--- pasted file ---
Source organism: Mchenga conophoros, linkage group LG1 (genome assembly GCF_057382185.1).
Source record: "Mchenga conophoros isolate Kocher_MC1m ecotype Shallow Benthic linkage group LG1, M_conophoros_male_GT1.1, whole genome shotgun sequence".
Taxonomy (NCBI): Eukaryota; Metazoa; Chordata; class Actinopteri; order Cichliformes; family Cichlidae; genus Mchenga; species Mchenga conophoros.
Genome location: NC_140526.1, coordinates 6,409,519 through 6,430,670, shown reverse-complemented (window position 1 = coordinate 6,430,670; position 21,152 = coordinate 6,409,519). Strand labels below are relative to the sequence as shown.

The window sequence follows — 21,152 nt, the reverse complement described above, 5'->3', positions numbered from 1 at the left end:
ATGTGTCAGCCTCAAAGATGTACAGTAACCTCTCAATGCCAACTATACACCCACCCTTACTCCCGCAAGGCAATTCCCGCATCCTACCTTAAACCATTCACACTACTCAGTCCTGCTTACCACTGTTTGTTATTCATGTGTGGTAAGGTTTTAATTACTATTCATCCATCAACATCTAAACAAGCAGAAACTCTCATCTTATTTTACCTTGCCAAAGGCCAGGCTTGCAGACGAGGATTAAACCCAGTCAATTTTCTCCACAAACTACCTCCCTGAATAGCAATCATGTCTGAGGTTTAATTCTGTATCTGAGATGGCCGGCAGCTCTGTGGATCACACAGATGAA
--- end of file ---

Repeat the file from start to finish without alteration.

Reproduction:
Source organism: Mchenga conophoros, linkage group LG1 (genome assembly GCF_057382185.1).
Source record: "Mchenga conophoros isolate Kocher_MC1m ecotype Shallow Benthic linkage group LG1, M_conophoros_male_GT1.1, whole genome shotgun sequence".
Taxonomy (NCBI): Eukaryota; Metazoa; Chordata; class Actinopteri; order Cichliformes; family Cichlidae; genus Mchenga; species Mchenga conophoros.
Genome location: NC_140526.1, coordinates 6,409,519 through 6,430,670, shown reverse-complemented (window position 1 = coordinate 6,430,670; position 21,152 = coordinate 6,409,519). Strand labels below are relative to the sequence as shown.

The window sequence follows — 21,152 nt, the reverse complement described above, 5'->3', positions numbered from 1 at the left end:
ATGTGTCAGCCTCAAAGATGTACAGTAACCTCTCAATGCCAACTATACACCCACCCTTACTCCCGCAAGGCAATTCCCGCATCCTACCTTAAACCATTCACACTACTCAGTCCTGCTTACCACTGTTTGTTATTCATGTGTGGTAAGGTTTTAATTACTATTCATCCATCAACATCTAAACAAGCAGAAACTCTCATCTTATTTTACCTTGCCAAAGGCCAGGCTTGCAGACGAGGATTAAACCCAGTCAATTTTCTCCACAAACTACCTCCCTGAATAGCAATCATGTCTGAGGTTTAATTCTGTATCTGAGATGGCCGGCAGCTCTGTGGATCACACAGATGAA